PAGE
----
In Ziblim's rejoinder to the above-mentioned subject on Ghana web on Friday 23rd July 2004, he did mention that Dr. Amin failed to recognise the efforts made so far by the government, which have resulted to positive developments in the Dagbon peace process.
I really do not know what Ziblim is referring to as “positive developments”? Is it the recent announcement made by the government regarding the preparation for the burial of the late Ya-Na, which is being referred to as “positive developments” or what? It is imperative for all of us to know that, it will be a short- sighted delusion for anybody to think that the burial of the Ya-Na will necessarily bring sustainable peace to Dagbon. In my opinion, nothing positive has come up so far from the Dagbon peace process. What the government has been doing all this while is to promote false peace, which is very disturbing. This is so because; the ramification for promoting false peace is to leave at the core of our society, a source of pain, division and hatred. It will therefore do the government much good if it commits itself in promoting genuine peace rather than wasting the taxpayers' money to promote false peace. The only way out of the Dagbon morass is for the government to find the murderers of the late Ya-Na and the forty others and bring them to justice. It is the NPP government's responsibility to find the perpetrators of the heinous crime since it wittingly failed to avert the attack on the Ya-Na's palace. Let us not forget that it is only the disclosure of the truth and the search for justice that can surely create the moral climate in which reconciliation and genuine peace can flourish. If justice is not sought, there will be little hope of escaping future cyclical outbreaks of violence in Dagbon.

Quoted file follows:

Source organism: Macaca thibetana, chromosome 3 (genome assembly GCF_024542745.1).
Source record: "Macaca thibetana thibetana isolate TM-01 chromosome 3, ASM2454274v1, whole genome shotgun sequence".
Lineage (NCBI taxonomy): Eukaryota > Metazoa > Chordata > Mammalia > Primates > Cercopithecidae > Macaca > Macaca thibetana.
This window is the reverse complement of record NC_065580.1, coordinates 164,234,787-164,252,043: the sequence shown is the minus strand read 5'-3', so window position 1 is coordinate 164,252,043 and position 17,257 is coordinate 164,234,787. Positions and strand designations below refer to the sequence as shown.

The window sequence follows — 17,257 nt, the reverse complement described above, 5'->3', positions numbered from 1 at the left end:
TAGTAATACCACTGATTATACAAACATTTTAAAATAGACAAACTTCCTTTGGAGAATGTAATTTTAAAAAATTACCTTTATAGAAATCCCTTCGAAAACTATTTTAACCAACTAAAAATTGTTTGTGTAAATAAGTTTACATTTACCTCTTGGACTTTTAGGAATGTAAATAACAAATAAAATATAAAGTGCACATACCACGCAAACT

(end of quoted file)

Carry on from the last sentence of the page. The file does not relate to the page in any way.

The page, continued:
Alluding to the work of the Wuako commission, Ziblim stated in his rejoinder that Dr. Amin ignored the non-cooperation of the Andanis at the commission. I am highly nonplussed about Ziblim's ignorance of what actually transpired at the commission's hearing. The Andanis chose not to cooperate because there were all indications that the commission was bias, partisan and subjective in carrying out its work. In fact, the commission members simply ignored the key elements of the issue in order to appease the belligerent group (the Abudus) and the government (their employer). Anyway, some of us already expected that because, as the saying goes, “ he who pays the piper calls the tune”. The commission members referred to the attack on the Ya-Na's palace as an attack between the Andanis and the Abudus. Is it not absolute tosh to refer to an attack on somebody as a war? If it was, indeed, an attack, why then did it all occur at the Ya-Na's palace and not on a neutral ground? To be very honest, the retired judge together with the Linguistics professor and the other incompetent members of the commission only succeeded in squandering the nation's scarce resources because every level headed person knows that there is a clear difference between an attack and a war.
Finally, in trying to defend the indefensible, my good friend Ziblim unblushingly described himself as a proud sympathizer of the Abudus. But who cares a fig about that? No matter which gate one sympathizes with, I do not think it is worth wasting people's time on such trivialities and superlative nonsense. If Ziblim aligns himself with belligerents and murderers who cares? If Ziblim associates himself with a group whose only interest is to wreak havoc in Dagbon and annihilate its opponents, who cares? If Ziblim is a proud sympathizer of a group that has a predilection for carnage and plunder, who cares?
If my good friend Ziblim does not have any sinister motive, then it would be better for him to engage himself in finding a lasting solution to the Dagbon imbroglio rather than allowing his emotions to override his sense of reasoning. Baba, Jato Dagara Babayilli- Yendi Views expressed by the author(s) do not necessarily reflect those of GhanaHomePage.
Reproduction is authorised provided the author's permission is granted.